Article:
Oh, and does anybody want to know how the Seahawks and Redskins actually did against the top pass defenses on their respective schedules? The Redskins lost all four of their games (some of them narrowly) against St Louis, Cincinnati, Atlanta, and Carolina. Against their own, tougher slate, the Seahawks went 4-and-[edit:2], losing only the first of their two games against [edit: Arizona and] San Francisco.
I'll spend less time introducing the remaining tables, since they're all constructed the same way. Let's start with the run defenses each team has faced, which might arguably be more important than pass defense, given how the Redskins and Seahawks both emphasize the run. (Yeah, I know; the run sets up the play-action, etc, etc.) Anyway, here are the best run defenses each team has faced this year.
Washington's best run defenses faced:
Tampa Bay (3)
St Louis (10)
Seattle's best run defenses faced:
San Francisco (2)
New England (6)
It's a little more even here, with both teams facing some good defenses, though the numerical edge again goes to the Seahawks. The Seahawks also had better success against their own top opponents, though again only slightly so. Specifically, the Hawks finished 4-and [edit:
2]] against the top four run defenses on their own schedule, while the Skins finished 2-and-2 against their own, slightly easier slate of run defenses.
Now, on to the best offenses each team has played against, again treating pass offenses and run offenses separately.
Washington's best run offenses faced:
New York Giants (5)
Seattle's best run offenses faced:
San Francisco (3)
New England (4)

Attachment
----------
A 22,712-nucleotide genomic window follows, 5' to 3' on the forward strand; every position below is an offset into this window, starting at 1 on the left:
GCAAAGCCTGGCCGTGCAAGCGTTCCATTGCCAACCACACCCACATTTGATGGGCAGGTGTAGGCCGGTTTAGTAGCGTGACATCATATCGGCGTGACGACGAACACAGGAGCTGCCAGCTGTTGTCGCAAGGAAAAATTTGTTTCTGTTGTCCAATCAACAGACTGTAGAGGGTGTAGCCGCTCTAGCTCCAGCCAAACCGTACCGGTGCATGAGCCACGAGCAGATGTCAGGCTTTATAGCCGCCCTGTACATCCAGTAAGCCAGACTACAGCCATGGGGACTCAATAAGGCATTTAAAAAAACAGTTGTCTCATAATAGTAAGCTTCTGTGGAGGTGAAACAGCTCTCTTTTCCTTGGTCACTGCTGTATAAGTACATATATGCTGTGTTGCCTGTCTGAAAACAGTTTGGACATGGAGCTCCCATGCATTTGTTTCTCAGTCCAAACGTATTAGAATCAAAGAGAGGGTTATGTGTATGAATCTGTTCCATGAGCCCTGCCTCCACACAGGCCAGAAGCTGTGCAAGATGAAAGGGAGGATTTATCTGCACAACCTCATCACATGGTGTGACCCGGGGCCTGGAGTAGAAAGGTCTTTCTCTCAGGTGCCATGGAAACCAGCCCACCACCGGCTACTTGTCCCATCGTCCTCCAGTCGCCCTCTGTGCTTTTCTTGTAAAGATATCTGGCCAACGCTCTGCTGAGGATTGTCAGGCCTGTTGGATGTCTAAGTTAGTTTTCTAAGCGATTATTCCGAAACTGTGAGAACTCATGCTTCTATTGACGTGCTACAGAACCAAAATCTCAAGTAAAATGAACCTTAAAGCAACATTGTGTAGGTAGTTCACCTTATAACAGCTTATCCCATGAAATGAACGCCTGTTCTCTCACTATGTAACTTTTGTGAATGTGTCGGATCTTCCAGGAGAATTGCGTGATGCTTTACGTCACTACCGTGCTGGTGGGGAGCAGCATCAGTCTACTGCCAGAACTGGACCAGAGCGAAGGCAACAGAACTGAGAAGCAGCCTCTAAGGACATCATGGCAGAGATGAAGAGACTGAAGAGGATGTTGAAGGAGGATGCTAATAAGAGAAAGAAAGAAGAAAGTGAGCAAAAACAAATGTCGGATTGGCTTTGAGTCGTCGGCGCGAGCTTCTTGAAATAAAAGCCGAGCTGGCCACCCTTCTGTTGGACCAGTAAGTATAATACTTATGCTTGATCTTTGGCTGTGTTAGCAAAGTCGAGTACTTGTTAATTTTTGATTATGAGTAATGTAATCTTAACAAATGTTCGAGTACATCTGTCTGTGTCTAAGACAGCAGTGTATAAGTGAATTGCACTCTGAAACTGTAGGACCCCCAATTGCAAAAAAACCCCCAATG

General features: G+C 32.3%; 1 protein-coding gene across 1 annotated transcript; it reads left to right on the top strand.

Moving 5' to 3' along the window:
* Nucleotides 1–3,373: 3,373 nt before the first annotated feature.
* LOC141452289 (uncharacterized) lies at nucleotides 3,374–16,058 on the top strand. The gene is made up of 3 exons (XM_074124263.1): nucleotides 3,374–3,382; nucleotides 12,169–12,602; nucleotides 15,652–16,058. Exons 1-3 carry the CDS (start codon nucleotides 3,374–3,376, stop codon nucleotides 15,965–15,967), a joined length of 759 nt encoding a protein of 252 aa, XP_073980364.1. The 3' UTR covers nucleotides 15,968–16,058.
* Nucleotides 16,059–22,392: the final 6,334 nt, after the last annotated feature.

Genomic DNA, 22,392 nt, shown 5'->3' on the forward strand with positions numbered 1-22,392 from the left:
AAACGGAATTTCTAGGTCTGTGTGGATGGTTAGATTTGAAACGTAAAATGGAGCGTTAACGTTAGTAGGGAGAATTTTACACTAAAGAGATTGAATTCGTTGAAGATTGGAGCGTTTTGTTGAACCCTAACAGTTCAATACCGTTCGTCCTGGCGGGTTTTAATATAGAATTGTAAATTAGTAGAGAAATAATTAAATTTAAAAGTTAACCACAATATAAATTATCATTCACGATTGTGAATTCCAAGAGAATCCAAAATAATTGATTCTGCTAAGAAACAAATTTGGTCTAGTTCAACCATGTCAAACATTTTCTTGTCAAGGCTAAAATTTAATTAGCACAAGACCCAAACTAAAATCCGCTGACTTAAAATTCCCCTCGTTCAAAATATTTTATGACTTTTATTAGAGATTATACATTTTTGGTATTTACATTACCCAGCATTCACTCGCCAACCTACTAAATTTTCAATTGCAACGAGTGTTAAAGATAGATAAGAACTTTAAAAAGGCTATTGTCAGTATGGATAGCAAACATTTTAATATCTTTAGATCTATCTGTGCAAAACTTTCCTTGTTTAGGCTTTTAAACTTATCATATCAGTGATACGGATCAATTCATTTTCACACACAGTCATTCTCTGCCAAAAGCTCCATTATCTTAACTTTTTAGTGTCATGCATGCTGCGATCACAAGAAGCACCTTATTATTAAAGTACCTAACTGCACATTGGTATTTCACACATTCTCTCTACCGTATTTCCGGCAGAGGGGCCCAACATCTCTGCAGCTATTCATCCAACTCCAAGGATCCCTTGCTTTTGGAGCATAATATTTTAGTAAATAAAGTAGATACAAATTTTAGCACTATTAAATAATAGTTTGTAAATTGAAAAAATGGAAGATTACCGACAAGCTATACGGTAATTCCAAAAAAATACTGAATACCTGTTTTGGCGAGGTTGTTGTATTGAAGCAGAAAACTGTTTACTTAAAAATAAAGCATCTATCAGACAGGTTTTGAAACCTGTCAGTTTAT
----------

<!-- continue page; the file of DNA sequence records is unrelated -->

The difference here, though still slightly in Seattle's favor, isn't very pronounced. In their respective games against these teams, the Redskins again went 3-2; the Seahawks went 4-1.
Washington's best pass offenses faced:
New Orleans (8)
New York Giants (11)
Seattle's best pass offenses faced:
New England (1)
Green Bay (3)
San Francisco (5)
Here, Seattle has definitely faced a tougher slate. In their respective games against the teams on these lists, the Redskins again won
three [edit:four] and lost two, while the Seahawks again went 4-and-1.
So what does all this prove? Well, nothing, of course; not if you're expecting some kind of syllogistic or mathematical proof. I think it does show that the Seahawks have been tested over a rougher schedule than the Redskins have, with the Skins' toughest opponents usually featuring units who ranked from, say, the top six to the top twelve (which is still very good), while the Seahawks have faced more units who rank somewhere between the top one or two to the top six (which is outstanding). That difference in turn could suggest that, say, a 64% completion rate, or a rushing average of 5.0 yards per carry against the Seahawks' tougher schedule is more like the equivalent of a higher completion rate (64% + X) or a higher rushing average (5.0 + Y yards per carry) against a slightly less dominating schedule like the one the Redskins have played.
What this doesn't tell us, though, is how big X and Y are. In other words, how much credit should the Seahawks get for having played a slightly tougher schedule? Is it enough, say, to outweigh whatever home-field advantage the Seahawks lose from having to play this game on the road (and how much is that advantage worth in numbers, anyway)? Or would it be enough to outweigh whatever the Seahawks would lose if, say, Russell Wilson (the gods forbid!) were knocked out with an injury in the first quarter? I don't know how to quantify any of those things ... so I now return you to your regularly-scheduled argument.
Looking forward to a great game,